No NPEs in Scala - Option type and NotNull trait

2010-03-04 by mira

Scalas solution to avoid null pointer exceptions has two parts; Option type and NotNull trait.

The Option type comes into place where its legal not to have a concrete object value. The advantage over using null instead - as one might do in Java - is that you have the distinction between “value might be null” and “value is never null” baked into the type system.

scala> val pets = Map("Michael" -> "Dog", "Fred" -> "Cat")

pets: scala.collection.immutable.Map[java.lang.String,java.lang.String]
  = Map(Michael -> Dog, Fred -> Cat)

scala> pets get "Michael"
res0: Option[java.lang.String] = Some(Dog)

scala> pets get "Jim"
res1: Option[java.lang.String] = None

That way, the compiler helps you not to get NPEs by forcing you to look inside the Option to get to the value itself.

scala> pets get "Michael" match {

     | case Some(petName) => petName
     | case None => "NO_PET"
     | }
res2: java.lang.String = Dog

In places where a value is mandatory, one can mixin the NotNull trait. Doing so, the compiler will check every assignment to this type and complain in places where null is assigned.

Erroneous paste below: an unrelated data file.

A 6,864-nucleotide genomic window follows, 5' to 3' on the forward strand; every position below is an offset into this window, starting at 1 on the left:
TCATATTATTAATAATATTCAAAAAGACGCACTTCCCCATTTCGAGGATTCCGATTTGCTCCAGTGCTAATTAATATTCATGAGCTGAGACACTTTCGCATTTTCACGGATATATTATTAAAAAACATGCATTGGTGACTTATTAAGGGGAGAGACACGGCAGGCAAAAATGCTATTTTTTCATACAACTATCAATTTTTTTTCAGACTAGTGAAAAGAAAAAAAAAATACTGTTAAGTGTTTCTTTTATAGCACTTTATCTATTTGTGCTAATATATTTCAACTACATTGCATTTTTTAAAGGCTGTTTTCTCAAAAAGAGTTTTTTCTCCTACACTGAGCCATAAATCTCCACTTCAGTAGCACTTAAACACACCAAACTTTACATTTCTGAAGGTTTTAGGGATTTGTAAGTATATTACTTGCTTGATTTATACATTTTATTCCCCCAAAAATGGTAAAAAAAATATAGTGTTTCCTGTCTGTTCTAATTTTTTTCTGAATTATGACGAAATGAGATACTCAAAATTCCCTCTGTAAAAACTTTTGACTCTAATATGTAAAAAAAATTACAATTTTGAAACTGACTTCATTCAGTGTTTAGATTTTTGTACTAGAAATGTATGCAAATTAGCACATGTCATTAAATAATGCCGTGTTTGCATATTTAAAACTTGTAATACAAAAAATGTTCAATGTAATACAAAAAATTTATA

scala> case class Pet(name: String) extends NotNull
defined class Pet

scala> val lia = Pet("lia")
lia: Pet = Pet(lia)

scala> val nobody: Pet = null

<console>:6: error: type mismatch;
 found   : Null(null)
 required: Pet
       val nobody: Pet = null
                         ^

A person who can optionally have a pet, might look like this:

scala> case class Person(name: String, pet: Option[Pet])
defined class Person

scala> val michael = Person("Michael", Some(lia))
michael: Person = Person(Michael,Some(Pet(lia)))

scala> michael.pet get

res0: Pet = Pet(lia)

Unfortunately we don’t get away from NPEs that easy, though. Scala has a tight integration with Java, which is one of its biggest strength. But this tight integration is twofold; Right now, the Scala library itself doesn’t use the NotNull trait.

This leads us quickly back to the initial problem we are trying to avoid:

scala> val jim = Person("Jim", null)
jim: Person = Person(Jim,null)

scala> jim.pet get
java.lang.NullPointerException
...

For now, I ended up with the following definition of Person:

scala> class Person private (val name: String, val pet: Option[Pet]) {
     | def this(name: String) = this(name, None)
     | def this(name: String, pet: Pet) = this(name, Some(pet))
     | }

defined class Person

scala> val me = new Person("Michael", lia)
me: Person = Person@a5ce92

scala> val jim = new Person("Jim")
jim: Person = Person@17820c3

scala> def petName(person: Person) = person.pet match {
     | case Some(pet) => pet.name

     | case None => "NO_PET"
     | }
petName: (Person)String

scala> petName(me)
res1: String = lia

scala> petName(jim)

res2: String = NO_PET

scala> val jim = new Person("Jim", null)
<console>:7: error: type mismatch;
 found   : Null(null)
 required: Pet
       val jim = new Person("Jim", null)

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